Chain Reaction: Tariffs are a test of supply chain resiliency

Tariffs: A test of supply chain resiliency

Faced with a June 1 deadline to officially impose the polarizing steel tariffs, President Donald Trump decided to nix the exemptions for Canada and Mexico. The 25% tariff on imported steel and 10% tariff on imported aluminum went into effect at midnight last night.

The news comes right after the U.S. announced 25% tariffs on Chinese imports, the full list of which will be released June 15.

The Reaction: No matter how justifiable the reasoning for tariffs is (or isn’t), the U.S. should expect a global response. Companies who have adopted a “wait and see” attitude with regard to Trump’s tariffs will have a harder time reshuffling their supply chains than those who have already taken preemptive action to protect profit margins.

It’s worth noting some have argued the impact of tariffs on the U.S. economy is likely to be minimal. Those with more nimble resiliency plans in place will bounce back quickly, but the stress of rearranging global supply chains is substantial and costly.

Are ELDs allowing truck drivers to pocket more money?

According to a FreightWaves report, the electronic logging device (ELD) mandate is pushing truck drivers to be savvier about their driving hours, leading many to log more hours and actually earn more money. FreightWaves’ analysis shows drivers logging an average of 30 minutes more per day, making $54 more per day per driver.

The Reaction: Because lack of ideal compensation is often attributed to the high driver turnover rate, the ELD — while unpopular among drivers — may play a role in improving driver pay. In addition, logging more hours means goods are moving faster through the supply chain, which leads to greater efficiencies, lower costs, higher profit margin, and therefore a proof of concept for better driver compensation.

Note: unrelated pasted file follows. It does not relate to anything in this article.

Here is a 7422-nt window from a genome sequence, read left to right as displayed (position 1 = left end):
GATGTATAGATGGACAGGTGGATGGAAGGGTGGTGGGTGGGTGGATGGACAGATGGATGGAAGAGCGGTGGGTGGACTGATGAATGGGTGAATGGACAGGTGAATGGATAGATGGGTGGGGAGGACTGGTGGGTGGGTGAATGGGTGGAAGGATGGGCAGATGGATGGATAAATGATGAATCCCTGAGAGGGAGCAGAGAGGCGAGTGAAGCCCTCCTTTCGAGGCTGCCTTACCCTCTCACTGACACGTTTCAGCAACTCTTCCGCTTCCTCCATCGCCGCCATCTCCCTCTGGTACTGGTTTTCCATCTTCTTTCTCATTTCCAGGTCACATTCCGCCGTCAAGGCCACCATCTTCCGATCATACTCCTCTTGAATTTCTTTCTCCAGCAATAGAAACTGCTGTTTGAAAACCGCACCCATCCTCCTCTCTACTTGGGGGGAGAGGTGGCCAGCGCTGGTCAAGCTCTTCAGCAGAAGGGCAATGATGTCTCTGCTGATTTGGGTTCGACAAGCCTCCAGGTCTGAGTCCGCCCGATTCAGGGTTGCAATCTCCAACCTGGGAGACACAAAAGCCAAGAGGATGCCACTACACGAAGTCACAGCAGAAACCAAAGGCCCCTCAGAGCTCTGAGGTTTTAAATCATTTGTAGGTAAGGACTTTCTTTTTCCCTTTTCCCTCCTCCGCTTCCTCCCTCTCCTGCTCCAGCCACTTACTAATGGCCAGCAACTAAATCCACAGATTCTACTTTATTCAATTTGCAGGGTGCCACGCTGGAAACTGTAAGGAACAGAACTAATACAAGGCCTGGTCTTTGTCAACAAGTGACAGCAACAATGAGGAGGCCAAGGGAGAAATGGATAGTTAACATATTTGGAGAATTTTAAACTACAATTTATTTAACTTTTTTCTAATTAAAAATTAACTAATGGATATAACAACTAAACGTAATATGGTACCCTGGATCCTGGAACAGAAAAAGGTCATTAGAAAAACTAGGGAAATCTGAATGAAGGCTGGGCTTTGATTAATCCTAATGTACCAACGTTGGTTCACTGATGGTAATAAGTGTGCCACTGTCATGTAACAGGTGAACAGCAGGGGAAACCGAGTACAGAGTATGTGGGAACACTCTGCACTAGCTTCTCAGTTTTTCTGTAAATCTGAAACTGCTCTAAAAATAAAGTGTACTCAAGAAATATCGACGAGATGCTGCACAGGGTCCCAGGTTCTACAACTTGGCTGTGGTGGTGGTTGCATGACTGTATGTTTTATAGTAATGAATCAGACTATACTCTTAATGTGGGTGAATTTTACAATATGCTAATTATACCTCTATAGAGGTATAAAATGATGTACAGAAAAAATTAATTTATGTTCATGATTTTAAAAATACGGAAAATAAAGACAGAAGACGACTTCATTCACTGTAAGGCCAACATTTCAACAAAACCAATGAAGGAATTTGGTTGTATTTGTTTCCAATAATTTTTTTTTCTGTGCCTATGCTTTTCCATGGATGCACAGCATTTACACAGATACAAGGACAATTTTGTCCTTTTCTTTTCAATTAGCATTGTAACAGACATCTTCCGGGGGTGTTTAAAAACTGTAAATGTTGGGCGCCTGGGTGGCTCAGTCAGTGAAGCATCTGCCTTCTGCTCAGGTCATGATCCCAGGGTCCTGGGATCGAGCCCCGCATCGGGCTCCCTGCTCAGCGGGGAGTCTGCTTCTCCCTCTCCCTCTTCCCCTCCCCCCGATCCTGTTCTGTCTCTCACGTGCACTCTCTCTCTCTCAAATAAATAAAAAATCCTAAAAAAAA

Based on FreightWaves’ analysis, it seems like a win-win, even amid the uncertainty.

GM CEO: AVs are the next big thing

In an interview with Fortune, General Motors CEO Mary Barra said autonomous vehicles (AVs) “are coming.” She thinks with artificial intelligence (AI) and machine learning, AVs will be perfected.

She isn’t daunted by the recent driverless car crashes and the fact that two U.S. senators have initiated their own probe into those crashes leads her to believe AVs are the next big thing to hit the global auto industry.

The Reaction: Barra’s attitude is in tune with current auto industry sentiment regarding AVs, but the real question here is not whether a big U.S. automaker thinks AVs are the future, but whether federal regulators are on board with that future.

Due to mishaps with driverless cars and consumers not using semi-autonomous cars properly, some feds are more skeptical than ever about the technology. Ultimately, it doesn’t matter how much a company is committed to new tech; what matters is whether regulators are willing to move forward.

In case you missed it

Bloomberg published a new report on electric vehicles (EVs) measuring prices, sales and government support of EV initiatives around the world.

The Blockchain in Transport Alliance (BiTA) announced the launch of five think tanks — focusing on risk management, finance/business administration, operations/asset utilization, driver marketplace and supply chain marketplace — to help develop blockchain standards, which FreightWaves reported should be announced by the end of the year.

In an effort to reform and improve the process of allowing immigrant entrepreneurs temporary visas in the U.S. to run U.S. companies, President Trump rescinded the International Entrepreneur Rule. While a revamp is expected, there’s no word on what that will look like.

Looking ahead

Following up on the threat to impose tariffs on U.S. foreign vehicle imports, the Trump administration scheduled public hearings July 19-20 to examine the effect of auto imports on the U.S. auto industry.

1 June 2018 | Kate Patrick | Supply Chain Dive